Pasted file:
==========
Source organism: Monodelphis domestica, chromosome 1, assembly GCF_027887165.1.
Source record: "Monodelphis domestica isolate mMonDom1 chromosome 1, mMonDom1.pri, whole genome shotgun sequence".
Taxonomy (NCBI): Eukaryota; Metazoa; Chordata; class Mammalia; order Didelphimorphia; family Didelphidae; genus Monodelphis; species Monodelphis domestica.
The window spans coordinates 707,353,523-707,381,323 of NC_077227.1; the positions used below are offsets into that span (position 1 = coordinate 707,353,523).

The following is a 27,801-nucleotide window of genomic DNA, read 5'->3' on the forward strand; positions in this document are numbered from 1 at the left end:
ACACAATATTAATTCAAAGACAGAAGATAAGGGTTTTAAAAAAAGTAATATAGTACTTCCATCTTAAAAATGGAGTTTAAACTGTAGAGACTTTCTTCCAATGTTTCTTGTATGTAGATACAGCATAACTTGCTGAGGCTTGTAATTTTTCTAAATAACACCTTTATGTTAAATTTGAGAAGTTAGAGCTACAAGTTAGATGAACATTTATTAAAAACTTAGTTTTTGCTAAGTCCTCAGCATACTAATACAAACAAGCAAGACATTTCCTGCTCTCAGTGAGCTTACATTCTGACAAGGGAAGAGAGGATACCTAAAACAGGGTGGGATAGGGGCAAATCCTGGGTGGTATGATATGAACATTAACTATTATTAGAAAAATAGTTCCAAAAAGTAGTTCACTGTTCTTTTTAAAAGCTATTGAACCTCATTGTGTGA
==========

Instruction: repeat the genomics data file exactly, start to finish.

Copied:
Source organism: Monodelphis domestica, chromosome 1, assembly GCF_027887165.1.
Source record: "Monodelphis domestica isolate mMonDom1 chromosome 1, mMonDom1.pri, whole genome shotgun sequence".
Taxonomy (NCBI): Eukaryota; Metazoa; Chordata; class Mammalia; order Didelphimorphia; family Didelphidae; genus Monodelphis; species Monodelphis domestica.
The window spans coordinates 707,353,523-707,381,323 of NC_077227.1; the positions used below are offsets into that span (position 1 = coordinate 707,353,523).

The following is a 27,801-nucleotide window of genomic DNA, read 5'->3' on the forward strand; positions in this document are numbered from 1 at the left end:
ACACAATATTAATTCAAAGACAGAAGATAAGGGTTTTAAAAAAAGTAATATAGTACTTCCATCTTAAAAATGGAGTTTAAACTGTAGAGACTTTCTTCCAATGTTTCTTGTATGTAGATACAGCATAACTTGCTGAGGCTTGTAATTTTTCTAAATAACACCTTTATGTTAAATTTGAGAAGTTAGAGCTACAAGTTAGATGAACATTTATTAAAAACTTAGTTTTTGCTAAGTCCTCAGCATACTAATACAAACAAGCAAGACATTTCCTGCTCTCAGTGAGCTTACATTCTGACAAGGGAAGAGAGGATACCTAAAACAGGGTGGGATAGGGGCAAATCCTGGGTGGTATGATATGAACATTAACTATTATTAGAAAAATAGTTCCAAAAAGTAGTTCACTGTTCTTTTTAAAAGCTATTGAACCTCATTGTGTGA